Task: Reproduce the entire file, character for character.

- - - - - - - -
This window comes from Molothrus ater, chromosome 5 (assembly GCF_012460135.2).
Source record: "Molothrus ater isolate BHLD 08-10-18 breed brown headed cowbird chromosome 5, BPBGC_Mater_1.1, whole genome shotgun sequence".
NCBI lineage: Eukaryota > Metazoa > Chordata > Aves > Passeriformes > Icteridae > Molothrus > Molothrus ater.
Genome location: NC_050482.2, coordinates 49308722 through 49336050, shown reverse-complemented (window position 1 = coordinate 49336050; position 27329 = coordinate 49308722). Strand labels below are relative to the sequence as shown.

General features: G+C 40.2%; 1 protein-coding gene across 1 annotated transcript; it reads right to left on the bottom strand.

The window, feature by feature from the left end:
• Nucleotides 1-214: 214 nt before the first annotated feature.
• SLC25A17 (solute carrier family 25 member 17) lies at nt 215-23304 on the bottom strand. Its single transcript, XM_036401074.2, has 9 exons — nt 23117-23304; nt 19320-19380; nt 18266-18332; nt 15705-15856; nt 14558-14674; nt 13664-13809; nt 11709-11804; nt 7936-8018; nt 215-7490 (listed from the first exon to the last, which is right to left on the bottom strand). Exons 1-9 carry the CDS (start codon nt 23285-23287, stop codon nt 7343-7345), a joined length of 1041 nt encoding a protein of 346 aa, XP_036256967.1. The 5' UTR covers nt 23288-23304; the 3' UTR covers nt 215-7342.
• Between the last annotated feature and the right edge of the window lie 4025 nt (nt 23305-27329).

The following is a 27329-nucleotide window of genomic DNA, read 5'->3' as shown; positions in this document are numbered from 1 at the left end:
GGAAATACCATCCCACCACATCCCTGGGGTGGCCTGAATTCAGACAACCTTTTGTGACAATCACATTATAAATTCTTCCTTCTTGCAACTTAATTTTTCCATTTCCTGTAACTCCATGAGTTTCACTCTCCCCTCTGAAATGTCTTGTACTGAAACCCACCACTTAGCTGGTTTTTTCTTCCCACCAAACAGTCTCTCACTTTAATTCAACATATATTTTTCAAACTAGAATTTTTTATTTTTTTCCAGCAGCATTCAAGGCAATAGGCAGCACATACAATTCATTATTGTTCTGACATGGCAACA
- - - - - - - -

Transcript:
This window comes from Molothrus ater, chromosome 5 (assembly GCF_012460135.2).
Source record: "Molothrus ater isolate BHLD 08-10-18 breed brown headed cowbird chromosome 5, BPBGC_Mater_1.1, whole genome shotgun sequence".
NCBI lineage: Eukaryota > Metazoa > Chordata > Aves > Passeriformes > Icteridae > Molothrus > Molothrus ater.
Genome location: NC_050482.2, coordinates 49308722 through 49336050, shown reverse-complemented (window position 1 = coordinate 49336050; position 27329 = coordinate 49308722). Strand labels below are relative to the sequence as shown.

General features: G+C 40.2%; 1 protein-coding gene across 1 annotated transcript; it reads right to left on the bottom strand.

The window, feature by feature from the left end:
• Nucleotides 1-214: 214 nt before the first annotated feature.
• SLC25A17 (solute carrier family 25 member 17) lies at nt 215-23304 on the bottom strand. Its single transcript, XM_036401074.2, has 9 exons — nt 23117-23304; nt 19320-19380; nt 18266-18332; nt 15705-15856; nt 14558-14674; nt 13664-13809; nt 11709-11804; nt 7936-8018; nt 215-7490 (listed from the first exon to the last, which is right to left on the bottom strand). Exons 1-9 carry the CDS (start codon nt 23285-23287, stop codon nt 7343-7345), a joined length of 1041 nt encoding a protein of 346 aa, XP_036256967.1. The 5' UTR covers nt 23288-23304; the 3' UTR covers nt 215-7342.
• Between the last annotated feature and the right edge of the window lie 4025 nt (nt 23305-27329).

The following is a 27329-nucleotide window of genomic DNA, read 5'->3' as shown; positions in this document are numbered from 1 at the left end:
GGAAATACCATCCCACCACATCCCTGGGGTGGCCTGAATTCAGACAACCTTTTGTGACAATCACATTATAAATTCTTCCTTCTTGCAACTTAATTTTTCCATTTCCTGTAACTCCATGAGTTTCACTCTCCCCTCTGAAATGTCTTGTACTGAAACCCACCACTTAGCTGGTTTTTTCTTCCCACCAAACAGTCTCTCACTTTAATTCAACATATATTTTTCAAACTAGAATTTTTTATTTTTTTCCAGCAGCATTCAAGGCAATAGGCAGCACATACAATTCATTATTGTTCTGACATGGCAACA